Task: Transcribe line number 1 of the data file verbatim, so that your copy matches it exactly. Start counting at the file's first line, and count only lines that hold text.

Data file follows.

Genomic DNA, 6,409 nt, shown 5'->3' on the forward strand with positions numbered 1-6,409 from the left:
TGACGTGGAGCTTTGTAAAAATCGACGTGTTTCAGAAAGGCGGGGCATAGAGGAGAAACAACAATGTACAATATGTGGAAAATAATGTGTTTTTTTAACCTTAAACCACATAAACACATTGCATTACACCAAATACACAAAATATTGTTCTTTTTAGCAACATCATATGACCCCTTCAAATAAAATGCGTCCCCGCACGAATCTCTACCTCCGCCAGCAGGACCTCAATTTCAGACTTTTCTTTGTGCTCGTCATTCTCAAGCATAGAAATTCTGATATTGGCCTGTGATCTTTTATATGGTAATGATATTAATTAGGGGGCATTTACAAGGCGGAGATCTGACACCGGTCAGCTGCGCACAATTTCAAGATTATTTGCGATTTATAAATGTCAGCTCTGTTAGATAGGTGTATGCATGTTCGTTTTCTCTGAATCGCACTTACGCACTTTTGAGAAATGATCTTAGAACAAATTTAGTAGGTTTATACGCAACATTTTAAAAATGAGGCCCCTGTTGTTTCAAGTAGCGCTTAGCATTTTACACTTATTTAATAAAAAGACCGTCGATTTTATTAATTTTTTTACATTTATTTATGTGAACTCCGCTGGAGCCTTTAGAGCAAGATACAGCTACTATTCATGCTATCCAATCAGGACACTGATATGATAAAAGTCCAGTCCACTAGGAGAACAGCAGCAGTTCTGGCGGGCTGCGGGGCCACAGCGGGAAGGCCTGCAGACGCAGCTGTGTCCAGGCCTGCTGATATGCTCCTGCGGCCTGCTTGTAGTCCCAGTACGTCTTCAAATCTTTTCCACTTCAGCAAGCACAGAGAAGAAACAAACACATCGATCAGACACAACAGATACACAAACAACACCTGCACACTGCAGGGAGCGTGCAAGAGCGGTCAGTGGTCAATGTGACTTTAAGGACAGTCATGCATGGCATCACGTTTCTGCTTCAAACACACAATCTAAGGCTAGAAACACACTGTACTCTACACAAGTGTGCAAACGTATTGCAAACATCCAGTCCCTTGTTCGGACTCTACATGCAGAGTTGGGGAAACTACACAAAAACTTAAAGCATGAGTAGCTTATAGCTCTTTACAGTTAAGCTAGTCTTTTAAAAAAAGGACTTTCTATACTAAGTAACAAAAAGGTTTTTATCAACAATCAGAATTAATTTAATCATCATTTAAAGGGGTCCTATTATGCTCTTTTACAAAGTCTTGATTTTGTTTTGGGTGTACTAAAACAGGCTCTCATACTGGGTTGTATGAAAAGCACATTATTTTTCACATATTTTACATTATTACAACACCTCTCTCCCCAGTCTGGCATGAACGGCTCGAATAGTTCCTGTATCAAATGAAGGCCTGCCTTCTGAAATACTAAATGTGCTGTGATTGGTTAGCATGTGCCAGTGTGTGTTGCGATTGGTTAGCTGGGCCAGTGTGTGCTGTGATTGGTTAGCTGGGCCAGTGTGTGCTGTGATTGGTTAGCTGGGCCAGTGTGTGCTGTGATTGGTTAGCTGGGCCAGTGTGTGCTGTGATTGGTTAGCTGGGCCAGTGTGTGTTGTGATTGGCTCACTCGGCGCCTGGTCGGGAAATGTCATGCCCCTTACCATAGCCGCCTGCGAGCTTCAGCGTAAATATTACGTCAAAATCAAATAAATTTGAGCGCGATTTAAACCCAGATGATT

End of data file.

Genomic DNA, 6,409 nt, shown 5'->3' on the forward strand with positions numbered 1-6,409 from the left: